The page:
Renato B. Padilla And Maria Louisa Perez-Padilla vs. Commission On Audit
G.R. No. 244815, February 02, 2021.
In 2012, the PICCI Board of Directors (BOD) approved the grant of PBB for the year 2012 to all PICCI employees at P10,000.00 each or in the total amount of P840,000.00. The PBB was given in recognition of the successful hosting of the events at the Philippine International Convention Center (PICC). The ATL and the SA issued the ND disallowing the payment of the PBB and declared that it constitutes an irregular transaction under COA Circular No. 2012-003. They ordered the settlement of the disallowed amount.
PICCI maintained the following arguments:
- PICCI is not covered by E.O. No. 80 and its implementing guidelines since its parent company, the BSP, enjoys fiscal autonomy under Section 1 of Republic Act (R.A.) No. 7653;
- PICCI is not within the jurisdiction of the DBM since it does not derive its budget from the GAA, but from the BSP
- The COA failed to show “dishonest purpose” or “moral obliquity” so as to constitute bad faith on the part of the petitioners when they approved the payment and certified the availability of funds and completeness of supporting documents for the grant of the PBB.
The COA agreed with the COA-CGS that as a wholly-owned subsidiary of the BSP, the PICCI’s budget is subject to DBM’s review. The COA reminded that the disbursement of public funds must always conform to and comply with the existing rules and regulations, to which business judgment rule must yield. It rejected the petitioners’ claim of good faith and concluded that the petitioners are presumed to have knowledge of the legal infirmities in the grant of said bonus.
- Whether or not the COA acted with grave abuse of discretion when it ruled that E.O. No. 80 and its implementing guidelines apply to PICCI.
- Whether or not the COA acted with grave abuse of discretion when it found that the petitioners did not act in good faith when they approved and/or certified the grant of the PBB.
1. The PICCI is not covered by E.O. No. 80. The PICCI is a government corporation, wholly-owned by the BSP, that manages and operates the PICC, the premiere facility in hosting for local and international conventions, meetings, exhibitions, and social events.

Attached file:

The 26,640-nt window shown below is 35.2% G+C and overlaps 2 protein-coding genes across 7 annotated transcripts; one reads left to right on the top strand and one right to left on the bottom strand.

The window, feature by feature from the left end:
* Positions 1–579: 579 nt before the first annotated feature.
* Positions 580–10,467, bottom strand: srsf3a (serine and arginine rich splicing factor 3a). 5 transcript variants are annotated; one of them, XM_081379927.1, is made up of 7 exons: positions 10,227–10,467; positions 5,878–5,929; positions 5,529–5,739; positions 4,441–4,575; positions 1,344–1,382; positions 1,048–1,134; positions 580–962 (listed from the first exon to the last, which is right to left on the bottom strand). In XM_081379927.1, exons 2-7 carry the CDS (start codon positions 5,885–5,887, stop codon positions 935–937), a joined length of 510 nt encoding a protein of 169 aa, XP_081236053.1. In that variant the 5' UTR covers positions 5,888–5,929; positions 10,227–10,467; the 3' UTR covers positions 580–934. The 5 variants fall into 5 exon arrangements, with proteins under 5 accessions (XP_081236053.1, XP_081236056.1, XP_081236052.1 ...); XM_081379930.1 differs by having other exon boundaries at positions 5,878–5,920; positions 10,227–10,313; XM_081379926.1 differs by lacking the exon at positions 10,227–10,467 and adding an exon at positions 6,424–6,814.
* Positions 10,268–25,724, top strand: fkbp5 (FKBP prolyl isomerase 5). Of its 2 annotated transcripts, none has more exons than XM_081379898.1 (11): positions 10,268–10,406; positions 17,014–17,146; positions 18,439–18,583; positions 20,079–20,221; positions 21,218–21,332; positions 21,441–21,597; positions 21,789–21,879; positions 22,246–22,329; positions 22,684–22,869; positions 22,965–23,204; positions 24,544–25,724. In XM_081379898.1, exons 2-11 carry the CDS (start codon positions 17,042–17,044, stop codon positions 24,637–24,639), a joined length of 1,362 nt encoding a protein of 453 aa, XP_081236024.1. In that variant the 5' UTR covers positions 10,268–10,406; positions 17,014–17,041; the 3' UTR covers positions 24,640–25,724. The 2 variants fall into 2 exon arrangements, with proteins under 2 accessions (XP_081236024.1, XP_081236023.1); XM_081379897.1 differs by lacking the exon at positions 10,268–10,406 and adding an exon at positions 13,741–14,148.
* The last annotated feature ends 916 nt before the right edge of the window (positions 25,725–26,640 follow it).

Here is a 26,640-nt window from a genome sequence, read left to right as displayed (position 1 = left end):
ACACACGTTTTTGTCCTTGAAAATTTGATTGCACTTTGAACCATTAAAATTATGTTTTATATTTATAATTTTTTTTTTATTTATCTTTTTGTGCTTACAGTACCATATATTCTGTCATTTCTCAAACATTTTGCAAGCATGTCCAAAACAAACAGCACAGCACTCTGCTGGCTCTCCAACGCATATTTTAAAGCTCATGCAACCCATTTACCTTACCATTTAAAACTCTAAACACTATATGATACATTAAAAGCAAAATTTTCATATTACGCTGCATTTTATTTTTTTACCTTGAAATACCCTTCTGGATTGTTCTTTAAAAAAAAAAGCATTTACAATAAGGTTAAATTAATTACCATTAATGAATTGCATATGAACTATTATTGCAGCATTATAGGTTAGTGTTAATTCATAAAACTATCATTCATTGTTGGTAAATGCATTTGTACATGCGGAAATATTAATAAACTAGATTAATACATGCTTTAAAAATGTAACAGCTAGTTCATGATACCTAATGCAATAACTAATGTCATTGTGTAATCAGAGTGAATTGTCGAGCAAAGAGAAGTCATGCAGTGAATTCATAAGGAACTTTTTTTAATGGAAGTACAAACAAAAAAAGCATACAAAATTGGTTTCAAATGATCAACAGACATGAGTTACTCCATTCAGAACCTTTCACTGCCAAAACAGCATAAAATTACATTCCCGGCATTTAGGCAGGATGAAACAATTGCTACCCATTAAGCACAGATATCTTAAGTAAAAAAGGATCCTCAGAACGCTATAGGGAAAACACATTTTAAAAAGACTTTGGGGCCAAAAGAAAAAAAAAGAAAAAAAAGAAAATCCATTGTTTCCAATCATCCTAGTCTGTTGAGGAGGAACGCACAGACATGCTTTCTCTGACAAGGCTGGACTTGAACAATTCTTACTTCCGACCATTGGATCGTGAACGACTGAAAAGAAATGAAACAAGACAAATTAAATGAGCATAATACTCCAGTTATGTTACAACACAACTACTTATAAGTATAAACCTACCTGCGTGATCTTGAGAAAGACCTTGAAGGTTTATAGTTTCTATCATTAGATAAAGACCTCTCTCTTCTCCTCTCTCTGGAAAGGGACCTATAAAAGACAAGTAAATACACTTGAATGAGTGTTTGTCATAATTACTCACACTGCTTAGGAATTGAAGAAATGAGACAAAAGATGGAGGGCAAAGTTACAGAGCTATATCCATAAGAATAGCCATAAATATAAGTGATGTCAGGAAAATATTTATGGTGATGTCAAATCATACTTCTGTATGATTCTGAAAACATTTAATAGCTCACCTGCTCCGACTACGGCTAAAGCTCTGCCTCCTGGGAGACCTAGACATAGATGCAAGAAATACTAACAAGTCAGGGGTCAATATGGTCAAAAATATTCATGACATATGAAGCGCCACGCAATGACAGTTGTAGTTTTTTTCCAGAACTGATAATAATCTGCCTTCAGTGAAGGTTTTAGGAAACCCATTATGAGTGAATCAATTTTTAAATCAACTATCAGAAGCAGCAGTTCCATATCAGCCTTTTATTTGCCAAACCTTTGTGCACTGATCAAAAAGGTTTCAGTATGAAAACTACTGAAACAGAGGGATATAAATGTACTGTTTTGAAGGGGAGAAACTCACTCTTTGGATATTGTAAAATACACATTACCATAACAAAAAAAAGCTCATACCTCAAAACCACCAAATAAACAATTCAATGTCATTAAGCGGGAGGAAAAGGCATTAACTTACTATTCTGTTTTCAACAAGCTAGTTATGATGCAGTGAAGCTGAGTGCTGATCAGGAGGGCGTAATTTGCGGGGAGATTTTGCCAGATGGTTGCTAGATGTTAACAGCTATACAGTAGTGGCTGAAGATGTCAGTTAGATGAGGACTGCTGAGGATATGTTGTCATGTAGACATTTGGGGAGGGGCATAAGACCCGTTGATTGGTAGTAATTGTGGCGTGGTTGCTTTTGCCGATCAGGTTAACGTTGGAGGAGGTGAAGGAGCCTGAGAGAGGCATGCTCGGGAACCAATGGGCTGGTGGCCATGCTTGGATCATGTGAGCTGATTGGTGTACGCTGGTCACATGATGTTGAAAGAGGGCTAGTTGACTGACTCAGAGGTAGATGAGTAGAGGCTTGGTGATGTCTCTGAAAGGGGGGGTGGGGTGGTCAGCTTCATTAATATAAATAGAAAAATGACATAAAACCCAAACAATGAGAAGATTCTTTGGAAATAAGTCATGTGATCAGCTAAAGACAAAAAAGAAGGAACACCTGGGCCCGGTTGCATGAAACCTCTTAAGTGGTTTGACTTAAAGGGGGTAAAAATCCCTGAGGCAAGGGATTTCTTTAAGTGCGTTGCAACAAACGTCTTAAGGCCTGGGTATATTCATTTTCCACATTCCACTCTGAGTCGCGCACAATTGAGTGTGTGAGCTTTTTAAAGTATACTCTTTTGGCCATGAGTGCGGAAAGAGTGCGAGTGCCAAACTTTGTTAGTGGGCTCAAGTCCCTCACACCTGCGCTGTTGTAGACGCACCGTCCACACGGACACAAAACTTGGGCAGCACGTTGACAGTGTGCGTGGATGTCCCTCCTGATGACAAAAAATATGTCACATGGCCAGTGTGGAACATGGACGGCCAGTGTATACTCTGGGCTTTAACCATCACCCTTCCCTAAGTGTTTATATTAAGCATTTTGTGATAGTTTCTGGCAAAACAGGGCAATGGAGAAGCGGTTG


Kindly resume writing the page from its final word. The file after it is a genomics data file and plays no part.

The fiscal autonomy of the BSP accentuates its role as the country’s independent central authority. The MB then is granted the authority to adopt an annual budget for and authorize such expenditures by the BSP as are in the interest of its effective administration and operations in accordance with the applicable laws and regulations. Since the MB adopts an annual budget for the BSP and, as a matter of course, the PICCI, it is incongruous, if not absurd, to place the BSP under the jurisdiction of the DBM and subject its budget to the DBM’s review and approval.
While generally, GOCCs, including government instrumentalities exercising corporate powers and government financial institutions, fall under the jurisdiction of the GCG, the BSP and its subsidiary PICCI are unequivocally excluded from the GCG’s authority. But this is not to say that the BSP and its subsidiary PICCI necessarily come under the jurisdiction of the DBM. To the mind of the Court, we would be trampling on the BSP’s fiscal and administrative autonomy if we go by such logic.
2. YES. There is no showing that the grant of the PBB strained the government coffers in this case. The PICCI was issued an ND for failure to comply with the conditions imposed in the implementing guidelines of E.O. No. 80, when it need not subscribe to said E.O. in the first place. Hence, the petitioners, as approving and certifying officers, cannot be held civilly liable for the PBB released to the PICCI employees.
Please check out our tags for more personal case digests!
51 Phil. 725 (1928) (1) 69 SCRA 643 1979 (1) 122 SCRA 461 (1983) (1) 174 SCRA 401 1989 (1) 223 SCRA 443 1993 (1) 245 SCRA 268 1995 (1) Aban (1) abuse of rights (2) Administrative Law (5) Agency (4) alteration (2) American Express International Inc. (1) Argente (1) Article 19 (2) Article 26 of the Family Code (2) article 36 (4) Article 148 of the Family Code (2) Article 153 of the Family Code (3) Asian Crusader (1) Bill of Rights (3) Canilang (1) capacity to contract marriage (2) Case Digest (259) Chain of Custody (2) Civil Code (20) civil law (40) Civil Procedure (48) commercial law (41) Commissioner of Internal Revenue (1) Company Policies (2) Conflicts of Law (33) Constitutional Law (25) Constitutional Rights of Employers and Employees (2) court of appeals (9) Credit Card (2) Credit Transactions (7) criminal procedure (9) Different Kind Of Obligations (2) dismissal (2) divorce (2) Donor's Tax (1) Dreamwork (2) ec2 (2) ejusdem generis (2) Election Law (2) Eminent Domain (4) Employee’s Rights (2) evidence (2) Extinguishment of Obligations – Compensation (2) family code (17) family home (4) Florendo (1) foreign divorce (2) forgery (2) G.R. No. 144134 (1) G.R. No. 149110 (1) instagram (2) Insurance (15) Intellectual Property (6) japan (4) Judicial review (2) labor law (37) Law School (249) Local Government Code (2) Manila Bankers Life Insurance Corporation (1) marriage (12) NAIA Terminal 3 (2) National Labor Relations Commission (7) National Power Corporation (1) negotiable instrument (10) No. L-32364 (1) Oblicon (19) Obligation and Contracts (25) Persons and Family Relations (21) Philam Plans Inc. (1) Philippine Airlines (2) Philippine Airlines Inc. (2) Philippine citizenship (2) Police power (2) Political Law (33) Ponente (7) programming (2) property (6) Psychological Incapacity (4) public officers (2) Ramie Textiles Inc. Mathay Sr. (1) Remedial Law (52) Residence (2) Rights to Security of Tenure and Due Process (2) security (2) Seven (7) Cardinal Rights of Workers (2) shrines (2) Social justice (7) Sources of Labor Rights and Obligations (4) Succession (3) Sunlife (1) Taxation Law (6) temple (2) tokyo (3) TYPES of Employees (2)